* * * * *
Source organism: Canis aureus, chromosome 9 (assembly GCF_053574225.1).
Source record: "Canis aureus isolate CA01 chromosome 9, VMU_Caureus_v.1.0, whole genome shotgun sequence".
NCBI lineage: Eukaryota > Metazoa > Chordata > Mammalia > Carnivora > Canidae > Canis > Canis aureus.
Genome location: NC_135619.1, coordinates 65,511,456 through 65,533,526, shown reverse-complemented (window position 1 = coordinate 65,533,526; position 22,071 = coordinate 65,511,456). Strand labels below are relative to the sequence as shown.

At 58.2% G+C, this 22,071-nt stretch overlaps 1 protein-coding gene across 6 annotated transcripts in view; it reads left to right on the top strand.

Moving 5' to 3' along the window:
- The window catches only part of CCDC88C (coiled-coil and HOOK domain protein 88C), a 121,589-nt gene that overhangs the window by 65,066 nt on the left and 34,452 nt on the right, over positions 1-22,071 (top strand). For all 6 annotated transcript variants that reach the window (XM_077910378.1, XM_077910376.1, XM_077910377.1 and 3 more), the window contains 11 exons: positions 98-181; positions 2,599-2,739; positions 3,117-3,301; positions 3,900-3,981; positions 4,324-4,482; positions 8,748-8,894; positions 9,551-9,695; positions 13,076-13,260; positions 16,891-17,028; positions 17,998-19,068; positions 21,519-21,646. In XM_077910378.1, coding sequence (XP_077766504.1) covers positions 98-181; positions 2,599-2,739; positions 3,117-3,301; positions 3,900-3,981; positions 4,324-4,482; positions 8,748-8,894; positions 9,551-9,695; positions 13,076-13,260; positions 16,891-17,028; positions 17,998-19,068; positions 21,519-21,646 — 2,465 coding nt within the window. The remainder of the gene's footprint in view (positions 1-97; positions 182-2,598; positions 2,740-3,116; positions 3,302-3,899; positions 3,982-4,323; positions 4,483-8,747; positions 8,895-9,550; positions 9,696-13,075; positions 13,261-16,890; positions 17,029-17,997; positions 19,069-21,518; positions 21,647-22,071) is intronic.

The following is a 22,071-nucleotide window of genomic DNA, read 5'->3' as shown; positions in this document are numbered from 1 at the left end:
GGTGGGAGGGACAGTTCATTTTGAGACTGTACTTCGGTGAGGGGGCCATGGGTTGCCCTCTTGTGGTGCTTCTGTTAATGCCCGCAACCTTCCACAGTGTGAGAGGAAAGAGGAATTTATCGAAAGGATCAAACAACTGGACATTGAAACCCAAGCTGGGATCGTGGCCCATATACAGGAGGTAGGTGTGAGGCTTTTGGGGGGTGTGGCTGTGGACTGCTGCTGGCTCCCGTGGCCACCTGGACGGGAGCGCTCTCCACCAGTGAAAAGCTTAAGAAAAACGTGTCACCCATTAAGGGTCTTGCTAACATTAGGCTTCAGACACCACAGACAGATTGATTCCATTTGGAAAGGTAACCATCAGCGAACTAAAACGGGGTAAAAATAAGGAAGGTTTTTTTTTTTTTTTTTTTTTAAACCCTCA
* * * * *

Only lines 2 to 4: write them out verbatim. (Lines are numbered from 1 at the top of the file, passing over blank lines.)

Source record: "Canis aureus isolate CA01 chromosome 9, VMU_Caureus_v.1.0, whole genome shotgun sequence".
NCBI lineage: Eukaryota > Metazoa > Chordata > Mammalia > Carnivora > Canidae > Canis > Canis aureus.
Genome location: NC_135619.1, coordinates 65,511,456 through 65,533,526, shown reverse-complemented (window position 1 = coordinate 65,533,526; position 22,071 = coordinate 65,511,456). Strand labels below are relative to the sequence as shown.